from the Iowa District Court for Polk County, Joseph W.
Seidlin, District Associate Judge.
twelve-year-old child adjudicated delinquent for committing
second-degree sexual abuse challenges the constitutionality
of the statutory rape provisions.
Matthew S. Sheeley and Paul L. White, Assistant State Public
Defenders, Des Moines, for appellant.
J. Miller, Attorney General, and Mary A. Triick, Assistant
Attorney General, for appellee State.
Considered by Danilson, C.J., and Tabor and McDonald, JJ.
C.B. repeatedly committed sex acts against his stepsiblings,
who were five, eight, and ten years old. The juvenile court
adjudicated him as a delinquent for sexual abuse in the
second degree based on the age of the other children. C.B.
alleges enforcing the strict liability provisions of
Iowa's statutory rape statutes violated his right to due
process. C.B. also contends those statutes are void for
vagueness as applied to him. He further argues he was
entitled to a jury trial.
C.B. identifies no defects in the juvenile court process, we
decline to reverse on his procedural due process argument. In
addition, C.B. fails to show the statute prohibiting sex acts
with children under age twelve was unconstitutionally vague
as applied to him. Finally, the right to jury trials in
delinquency cases has already been foreclosed by our supreme
Facts and Prior Proceedings
fall of 2013, five-year-old D.S., eight-year-old D.B., and
ten-year-old K.B. all reported that C.B., their
twelve-year-old stepbrother, had subjected them to unwanted
sexual contact. In the case of D.S., C.B. was babysitting
when he placed the younger child's penis in his mouth and
then C.B. inserted his penis into the five-year-old's
rectum. C.B. warned D.S. not to tell their father, but the
child soon revealed the incident to his grandfather. C.B.
denied the allegations at first, but he eventually admitted
to the contact, saying he was angry with D.S.
two other stepsiblings, D.B. and K.B., learned they would not
be seeing C.B. for a while because "he was in trouble
for hurting a little boy, " they disclosed to their
mother that C.B. had also sexually assaulted them at their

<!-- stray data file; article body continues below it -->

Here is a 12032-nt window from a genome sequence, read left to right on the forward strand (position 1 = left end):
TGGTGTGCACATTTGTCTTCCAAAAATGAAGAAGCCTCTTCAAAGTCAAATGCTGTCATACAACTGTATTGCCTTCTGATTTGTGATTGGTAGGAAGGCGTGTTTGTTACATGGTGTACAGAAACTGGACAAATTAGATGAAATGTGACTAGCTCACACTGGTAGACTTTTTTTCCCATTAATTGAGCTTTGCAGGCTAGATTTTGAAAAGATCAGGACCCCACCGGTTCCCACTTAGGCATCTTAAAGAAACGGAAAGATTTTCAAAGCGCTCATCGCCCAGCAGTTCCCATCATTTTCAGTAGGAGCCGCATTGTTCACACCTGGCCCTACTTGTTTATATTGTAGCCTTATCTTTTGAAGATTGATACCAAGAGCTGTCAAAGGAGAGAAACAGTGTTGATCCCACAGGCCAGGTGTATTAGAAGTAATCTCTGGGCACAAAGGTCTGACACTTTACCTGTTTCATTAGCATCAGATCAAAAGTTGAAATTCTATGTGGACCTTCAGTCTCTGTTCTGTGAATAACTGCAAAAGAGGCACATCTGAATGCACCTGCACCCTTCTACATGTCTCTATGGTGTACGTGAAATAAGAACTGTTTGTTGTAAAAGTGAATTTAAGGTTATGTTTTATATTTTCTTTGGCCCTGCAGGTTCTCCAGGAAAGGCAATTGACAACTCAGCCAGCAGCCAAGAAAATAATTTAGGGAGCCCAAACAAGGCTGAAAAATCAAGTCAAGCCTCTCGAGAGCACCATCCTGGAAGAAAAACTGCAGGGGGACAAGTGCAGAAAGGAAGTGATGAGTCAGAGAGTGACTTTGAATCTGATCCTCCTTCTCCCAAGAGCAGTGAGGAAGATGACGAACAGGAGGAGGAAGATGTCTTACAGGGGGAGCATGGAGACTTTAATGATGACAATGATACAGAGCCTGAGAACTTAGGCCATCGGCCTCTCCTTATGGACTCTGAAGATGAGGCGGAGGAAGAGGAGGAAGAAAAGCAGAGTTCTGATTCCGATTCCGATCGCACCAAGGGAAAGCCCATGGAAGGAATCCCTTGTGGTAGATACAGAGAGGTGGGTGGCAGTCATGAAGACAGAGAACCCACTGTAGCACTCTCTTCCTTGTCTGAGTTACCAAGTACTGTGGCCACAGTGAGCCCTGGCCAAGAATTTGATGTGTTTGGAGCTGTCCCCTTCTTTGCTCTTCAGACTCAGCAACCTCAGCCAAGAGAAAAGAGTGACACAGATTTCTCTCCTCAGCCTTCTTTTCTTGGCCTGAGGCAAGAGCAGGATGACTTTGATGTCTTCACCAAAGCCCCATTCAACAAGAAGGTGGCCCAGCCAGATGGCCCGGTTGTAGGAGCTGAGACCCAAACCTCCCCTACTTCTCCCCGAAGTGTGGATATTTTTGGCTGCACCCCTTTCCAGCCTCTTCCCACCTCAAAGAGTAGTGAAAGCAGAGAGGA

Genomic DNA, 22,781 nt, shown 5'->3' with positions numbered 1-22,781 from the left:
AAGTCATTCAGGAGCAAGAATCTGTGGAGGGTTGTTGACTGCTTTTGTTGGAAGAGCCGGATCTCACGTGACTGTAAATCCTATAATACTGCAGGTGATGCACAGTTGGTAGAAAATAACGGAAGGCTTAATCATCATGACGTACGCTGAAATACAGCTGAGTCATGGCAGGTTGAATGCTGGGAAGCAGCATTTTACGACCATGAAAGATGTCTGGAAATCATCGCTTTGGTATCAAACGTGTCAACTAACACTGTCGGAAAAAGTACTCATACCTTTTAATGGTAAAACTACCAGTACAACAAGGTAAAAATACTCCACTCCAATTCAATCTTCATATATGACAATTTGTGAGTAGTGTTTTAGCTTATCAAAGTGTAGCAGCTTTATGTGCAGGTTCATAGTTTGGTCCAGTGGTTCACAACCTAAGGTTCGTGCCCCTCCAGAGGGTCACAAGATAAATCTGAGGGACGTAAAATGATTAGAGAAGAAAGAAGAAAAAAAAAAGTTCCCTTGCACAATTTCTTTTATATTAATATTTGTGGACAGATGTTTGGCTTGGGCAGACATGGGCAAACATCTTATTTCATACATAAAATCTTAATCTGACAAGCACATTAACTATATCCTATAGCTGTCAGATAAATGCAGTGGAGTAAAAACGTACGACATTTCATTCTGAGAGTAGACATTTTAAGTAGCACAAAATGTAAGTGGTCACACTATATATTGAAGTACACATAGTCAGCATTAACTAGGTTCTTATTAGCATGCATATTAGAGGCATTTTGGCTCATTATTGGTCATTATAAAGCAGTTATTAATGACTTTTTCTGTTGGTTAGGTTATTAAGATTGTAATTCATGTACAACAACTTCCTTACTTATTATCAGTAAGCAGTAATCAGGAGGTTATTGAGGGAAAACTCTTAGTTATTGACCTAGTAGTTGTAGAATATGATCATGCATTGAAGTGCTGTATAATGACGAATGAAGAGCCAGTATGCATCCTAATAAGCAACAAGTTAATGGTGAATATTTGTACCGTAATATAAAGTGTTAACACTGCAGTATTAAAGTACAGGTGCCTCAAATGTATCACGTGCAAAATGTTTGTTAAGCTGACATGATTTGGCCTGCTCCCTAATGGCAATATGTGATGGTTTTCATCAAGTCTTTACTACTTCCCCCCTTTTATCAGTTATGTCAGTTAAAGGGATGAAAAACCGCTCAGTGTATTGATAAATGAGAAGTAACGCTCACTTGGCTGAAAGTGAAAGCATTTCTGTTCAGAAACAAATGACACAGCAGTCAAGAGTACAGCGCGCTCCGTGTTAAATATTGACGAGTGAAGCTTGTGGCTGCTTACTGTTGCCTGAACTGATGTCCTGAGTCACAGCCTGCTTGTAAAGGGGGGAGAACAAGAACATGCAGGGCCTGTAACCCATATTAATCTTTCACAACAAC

grandmother's house. Eight-year-old D.B. recalled he and
C.B. had been taking a bath together, they stood up in the
tub, and C.B. inserted his penis into D.B.'s rectum,
which was painful. K.B. reported that when she was ten years
old, she and C.B. were in their grandmother's bed and
C.B. "told her to pull her pants down" and to
"lay sideways" before he inserted his penis into
her rectum. K.B. planned to testify "this did not feel
right to her." According to the minutes of evidence,
C.B. also tried to insert his penis into her vagina and
"his penis came into contact with her genitalia."
February 2014, the State filed a delinquency petition,
alleging five counts of sexual abuse in the second degree,
class "B" felonies if filed in criminal court, in
violation of Iowa Code sections 709.1 and 709.3(2) (2014),
based on C.B.'s sex acts against those three children
under the age of twelve. Two months later, C.B. filed a
motion to dismiss the delinquency petition, alleging the
strict liability provisions in Iowa Code chapter 709 violated
his right to fundamental fairness ensured by the due process
clauses of both the federal and state constitutions. He also
alleged the statute was void for vagueness as applied to his
situation. The State resisted. The juvenile court held a
hearing on C.B.'s dismissal motion, accepting deposition
testimony from expert witnesses offered by both sides.
2014, the juvenile court denied the motion to dismiss. The
as the fact finder at trial, [it] could find that the Child
committed sexual abuse under the specific intent offense of
Iowa Code § 709.1(1) (the act is done by force or
against the will of the other),  as well as under the strict
liability offense of Iowa Code § 709.1(3) (the other
person is a child), thereby rendering the Child's
Constitutional arguments moot. . . . The child's motion
to dismiss, therefore, is premature until such time as the
State has presented its proof at trial.
filed a motion to enlarge and amend, arguing the State's
delinquency petition limited the theory of adjudication to
sexual abuse based on the age of the alleged victims and, as
such, the adjudication violated his right to due process. The
juvenile court denied C.B.'s motion to reconsider. C.B.
unsuccessfully sought an interlocutory appeal on the due
process questions. C.B. then demanded a jury trial, which the
juvenile court rejected.
parties stipulated to adjudication on the minutes of
evidence, and C.B. renewed his motion to dismiss. The
juvenile court penned a comprehensive and ...